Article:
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Sunday Evening Owls: Republicans are nonetheless in opposition to local weather insurance policies that would scale back fossil gas consumption

“Innovation” sounds like promising reasons to work together. The green energy sector has seen an explosion of innovation over the past decade, with prices for solar energy, batteries and other green technologies falling rapidly.

But what kind of innovation do Republicans want? Halfway through that tester The bottom line is that we come to the conclusion: "The Republicans are still against any policy that would reduce fossil fuel consumption." (…)

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BLAST FROM THE PAST

At Daily Kos that day in 2010—Cancun: Modest Expectations:

A 12 day Conference on climate change begins today in Cancun, Mexico. It is the 16th such conference since 1995. The consensus view? Don't expect major breakthroughs in curbing greenhouse gas emissions. Maybe that's some kind of magical thinking. You know, if we don't raise our public expectations too high, maybe something remarkable will emerge when the delegates go home.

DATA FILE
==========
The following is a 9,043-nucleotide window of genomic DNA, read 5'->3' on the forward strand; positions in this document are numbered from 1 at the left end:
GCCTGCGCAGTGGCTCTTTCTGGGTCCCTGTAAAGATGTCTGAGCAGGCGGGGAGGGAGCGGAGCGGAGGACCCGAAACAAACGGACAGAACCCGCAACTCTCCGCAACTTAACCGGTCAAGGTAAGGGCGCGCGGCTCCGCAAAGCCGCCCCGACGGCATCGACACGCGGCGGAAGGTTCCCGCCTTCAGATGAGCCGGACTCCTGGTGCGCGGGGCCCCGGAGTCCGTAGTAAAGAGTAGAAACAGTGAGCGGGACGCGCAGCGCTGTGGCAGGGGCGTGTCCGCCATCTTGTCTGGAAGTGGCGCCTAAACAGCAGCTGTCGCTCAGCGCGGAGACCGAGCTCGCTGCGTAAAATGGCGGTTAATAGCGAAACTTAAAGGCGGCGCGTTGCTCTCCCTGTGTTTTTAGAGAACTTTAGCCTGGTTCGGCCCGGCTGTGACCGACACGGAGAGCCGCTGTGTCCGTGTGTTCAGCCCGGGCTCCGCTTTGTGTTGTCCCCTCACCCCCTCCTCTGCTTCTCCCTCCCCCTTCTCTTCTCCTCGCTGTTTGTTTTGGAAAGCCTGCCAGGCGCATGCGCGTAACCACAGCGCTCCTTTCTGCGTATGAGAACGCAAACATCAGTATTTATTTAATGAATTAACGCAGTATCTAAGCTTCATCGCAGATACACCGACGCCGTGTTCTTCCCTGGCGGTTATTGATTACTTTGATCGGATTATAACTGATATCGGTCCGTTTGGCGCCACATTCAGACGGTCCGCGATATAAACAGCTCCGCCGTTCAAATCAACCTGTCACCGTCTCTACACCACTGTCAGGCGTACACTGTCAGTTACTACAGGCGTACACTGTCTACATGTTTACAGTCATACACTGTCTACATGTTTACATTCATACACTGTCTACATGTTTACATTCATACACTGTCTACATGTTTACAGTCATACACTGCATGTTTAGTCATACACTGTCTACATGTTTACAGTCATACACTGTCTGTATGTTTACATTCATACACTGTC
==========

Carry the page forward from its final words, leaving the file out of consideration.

After the poor outcome of the Copenhagen conference a year ago, which failed to reach the expected comprehensive agreement on reducing greenhouse gas emissions, caution is certainly needed. Even if something great should be achieved, it is almost certain that whatever the Obama administration approves in Cancun will be shot down in Washington as the Republican ranks in Congress are now overflowing with climate change deniers. Senator Jim Inhofe, who has called climate change a joke, has been viewed as pretty insane even by most of his own parties on the matter. A fair section of the elected GOP now apparently sees him as a prophet.

Fifteen years into the process, small steps – so-called "building blocks" – are the best to hope for as the consequences of climate change are predicted to be worse than ever. This myopia is so in spite of the forecast of the Tyndall Center for Climate Change Research that there will be 1 billion people who will lose their homes to climate change and 3 billion who will lose access to safe drinking water. (…)

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